The Threat of Antibiotic-Resistant Bacteria Deaths Quantified

The Centers for Disease Control and Prevention (CDC) attributed 23,000 U.S. deaths per year to illness from antibiotic-resistant bacteria in a recently published report titled “Antibiotic resistance threats in the United States, 2013. Generally, two million Americans fall ill from antibiotic-resistant bacteria every year. The CDC study is the first quantification by federal health officials of the public health threat from antibiotic-resistant bacteria.

Conservative Estimate

The number of deaths is substantially lower than previous estimates, in part because the CDC researchers did not include cases in which a drug-resistant infection was present but not necessarily the cause of death. Initial predictions had estimated that the number of deaths could be as high as 100,000 per year. The CDC acknowledged that its study researchers were instructed to be conservative and to base their calculations only on deaths that were a direct result of a drug-resistant bacterial infection in order to minimize subjectivity. Health researchers and professionals seem to be in agreement that the study provided a solid baseline for further investigation.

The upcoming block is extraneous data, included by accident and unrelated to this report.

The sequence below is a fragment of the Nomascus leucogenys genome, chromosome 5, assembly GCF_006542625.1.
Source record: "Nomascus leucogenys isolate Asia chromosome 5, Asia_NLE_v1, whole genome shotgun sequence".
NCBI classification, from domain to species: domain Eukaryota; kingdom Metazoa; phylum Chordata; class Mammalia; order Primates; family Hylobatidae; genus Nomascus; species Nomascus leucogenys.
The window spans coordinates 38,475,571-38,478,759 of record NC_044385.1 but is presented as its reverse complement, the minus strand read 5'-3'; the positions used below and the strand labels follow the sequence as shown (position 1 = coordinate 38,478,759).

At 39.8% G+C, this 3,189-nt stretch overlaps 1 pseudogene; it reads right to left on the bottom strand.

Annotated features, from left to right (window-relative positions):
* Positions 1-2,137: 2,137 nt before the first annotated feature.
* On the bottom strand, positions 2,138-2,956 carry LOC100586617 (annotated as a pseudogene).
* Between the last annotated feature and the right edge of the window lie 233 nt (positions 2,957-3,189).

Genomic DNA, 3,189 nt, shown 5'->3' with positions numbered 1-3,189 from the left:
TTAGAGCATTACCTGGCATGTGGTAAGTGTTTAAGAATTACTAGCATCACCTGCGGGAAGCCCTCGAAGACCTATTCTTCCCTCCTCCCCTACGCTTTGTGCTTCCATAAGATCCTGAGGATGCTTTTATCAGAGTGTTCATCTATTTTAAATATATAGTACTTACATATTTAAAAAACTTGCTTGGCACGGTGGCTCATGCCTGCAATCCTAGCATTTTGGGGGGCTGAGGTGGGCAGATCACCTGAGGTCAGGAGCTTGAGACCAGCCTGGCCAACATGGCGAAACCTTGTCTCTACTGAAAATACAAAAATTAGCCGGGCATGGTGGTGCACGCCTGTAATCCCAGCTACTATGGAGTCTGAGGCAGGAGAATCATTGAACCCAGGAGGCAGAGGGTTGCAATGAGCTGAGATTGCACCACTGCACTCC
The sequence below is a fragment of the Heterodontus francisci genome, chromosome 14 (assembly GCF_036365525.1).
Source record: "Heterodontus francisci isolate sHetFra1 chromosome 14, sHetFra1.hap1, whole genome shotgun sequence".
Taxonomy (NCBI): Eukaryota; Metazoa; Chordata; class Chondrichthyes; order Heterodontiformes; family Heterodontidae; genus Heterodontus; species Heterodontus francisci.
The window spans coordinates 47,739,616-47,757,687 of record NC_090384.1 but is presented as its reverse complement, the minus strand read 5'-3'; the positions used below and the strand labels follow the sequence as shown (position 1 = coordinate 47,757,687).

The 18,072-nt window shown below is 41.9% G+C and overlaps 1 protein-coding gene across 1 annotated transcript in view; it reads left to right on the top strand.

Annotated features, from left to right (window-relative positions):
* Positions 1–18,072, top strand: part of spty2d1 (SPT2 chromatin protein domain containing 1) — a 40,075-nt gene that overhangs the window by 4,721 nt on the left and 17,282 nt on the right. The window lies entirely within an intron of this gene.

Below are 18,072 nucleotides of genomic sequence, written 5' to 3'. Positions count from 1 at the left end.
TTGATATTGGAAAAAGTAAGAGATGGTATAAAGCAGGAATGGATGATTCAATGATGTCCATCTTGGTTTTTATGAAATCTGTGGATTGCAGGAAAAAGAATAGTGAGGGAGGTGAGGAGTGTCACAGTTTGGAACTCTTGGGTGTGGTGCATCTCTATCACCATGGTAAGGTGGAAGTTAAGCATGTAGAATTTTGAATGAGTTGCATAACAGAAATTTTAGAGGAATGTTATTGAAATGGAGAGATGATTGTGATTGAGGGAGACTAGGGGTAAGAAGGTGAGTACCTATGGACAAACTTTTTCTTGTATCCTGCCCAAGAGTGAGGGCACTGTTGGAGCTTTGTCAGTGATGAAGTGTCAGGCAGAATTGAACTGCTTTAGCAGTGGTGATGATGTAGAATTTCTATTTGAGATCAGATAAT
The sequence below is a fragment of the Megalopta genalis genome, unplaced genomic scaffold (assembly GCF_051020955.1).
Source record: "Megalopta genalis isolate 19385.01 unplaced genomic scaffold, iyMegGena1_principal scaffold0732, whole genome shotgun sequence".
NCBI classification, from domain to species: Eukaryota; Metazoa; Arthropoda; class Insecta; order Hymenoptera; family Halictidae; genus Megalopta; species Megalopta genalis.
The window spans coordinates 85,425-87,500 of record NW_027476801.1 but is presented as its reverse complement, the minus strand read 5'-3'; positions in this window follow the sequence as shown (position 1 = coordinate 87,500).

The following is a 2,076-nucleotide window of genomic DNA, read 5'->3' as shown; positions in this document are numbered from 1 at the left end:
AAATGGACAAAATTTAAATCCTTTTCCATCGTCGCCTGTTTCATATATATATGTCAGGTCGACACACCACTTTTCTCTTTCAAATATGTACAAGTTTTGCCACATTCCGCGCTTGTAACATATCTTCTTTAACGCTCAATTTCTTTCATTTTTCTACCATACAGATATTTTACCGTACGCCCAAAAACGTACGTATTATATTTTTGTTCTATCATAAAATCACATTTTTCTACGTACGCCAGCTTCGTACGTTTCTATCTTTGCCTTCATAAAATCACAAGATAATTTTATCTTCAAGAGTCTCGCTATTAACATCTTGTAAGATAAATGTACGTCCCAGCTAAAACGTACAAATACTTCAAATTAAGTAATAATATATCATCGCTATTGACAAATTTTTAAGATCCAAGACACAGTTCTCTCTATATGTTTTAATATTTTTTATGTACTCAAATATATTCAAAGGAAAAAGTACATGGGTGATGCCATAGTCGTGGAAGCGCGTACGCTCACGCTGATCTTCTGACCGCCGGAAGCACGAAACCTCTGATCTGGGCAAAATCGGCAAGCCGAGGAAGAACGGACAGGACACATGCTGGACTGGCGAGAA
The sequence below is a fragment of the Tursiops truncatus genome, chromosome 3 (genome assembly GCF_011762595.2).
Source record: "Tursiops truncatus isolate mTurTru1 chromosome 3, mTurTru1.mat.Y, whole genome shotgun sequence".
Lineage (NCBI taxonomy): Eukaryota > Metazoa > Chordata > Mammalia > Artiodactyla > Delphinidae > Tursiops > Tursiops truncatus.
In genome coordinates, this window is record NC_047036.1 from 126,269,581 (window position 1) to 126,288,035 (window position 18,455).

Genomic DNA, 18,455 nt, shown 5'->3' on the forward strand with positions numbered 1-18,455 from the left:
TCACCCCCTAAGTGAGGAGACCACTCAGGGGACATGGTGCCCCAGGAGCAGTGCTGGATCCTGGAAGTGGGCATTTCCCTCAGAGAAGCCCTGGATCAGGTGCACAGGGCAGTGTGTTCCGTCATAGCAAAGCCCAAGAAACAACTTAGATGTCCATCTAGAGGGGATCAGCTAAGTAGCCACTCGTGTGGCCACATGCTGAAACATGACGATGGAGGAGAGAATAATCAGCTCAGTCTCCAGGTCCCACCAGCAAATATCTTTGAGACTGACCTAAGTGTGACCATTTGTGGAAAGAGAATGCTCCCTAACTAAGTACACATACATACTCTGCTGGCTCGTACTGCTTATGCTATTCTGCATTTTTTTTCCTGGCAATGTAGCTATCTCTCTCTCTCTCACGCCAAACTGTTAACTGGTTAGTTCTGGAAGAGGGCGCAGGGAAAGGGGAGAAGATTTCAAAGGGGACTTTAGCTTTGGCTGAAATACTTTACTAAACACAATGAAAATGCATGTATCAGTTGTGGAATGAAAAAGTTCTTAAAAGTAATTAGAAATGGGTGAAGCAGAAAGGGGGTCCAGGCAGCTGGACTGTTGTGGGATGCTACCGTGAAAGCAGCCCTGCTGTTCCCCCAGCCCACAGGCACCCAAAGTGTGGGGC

In addition to the numbers presented above, the CDC reported that almost 250,000 people each year require hospital care for Clostridium difficile (C. difficile) infections. In most of these infections, the use of antibiotics was a major contributing factor leading to the illness. At least 14,000 people die each year in the United States from these preventable infections. The total economic cost of antibiotic-resistant bacterial infection impact to the U.S. economy has been difficult to calculate. Estimates vary but have ranged as high as $20 billion in excess direct healthcare costs, with additional costs to the U.S. for lost productivity as high as $35 billion a year.

Prioritizing the Threats

In the report, the CDC for the first time prioritized bacteria into one of three threat categories: urgent, serious, and concerning. The report also included information about what states, communities, doctors, nurses, patients, and CDC can do to combat antibiotic resistance. The agency noted that preventing the spread of antibiotic resistance could only be achieved with widespread engagement, especially among leaders in clinical medicine, healthcare leadership, agriculture, and public health. Although some people are at greater risk than others, no one can completely avoid the risk of antibiotic-resistant bacterial infection.

According to the CDC, up to 50 percent of all the antibiotics prescribed for people are not needed or are not optimally effective as prescribed. Antibiotics are also commonly used in food animals to prevent, control, and treat disease, and to promote the growth of food-producing animals. The agency stressed that the use of antibiotics for promoting growth is not necessary, and the practice should be phased out, noting that recent guidance from the FDA describes a pathway toward this goal.
Infectious disease health professionals have long cautioned about the growing antibiotic resistance that threatens to return society to a time when people died from ordinary infections.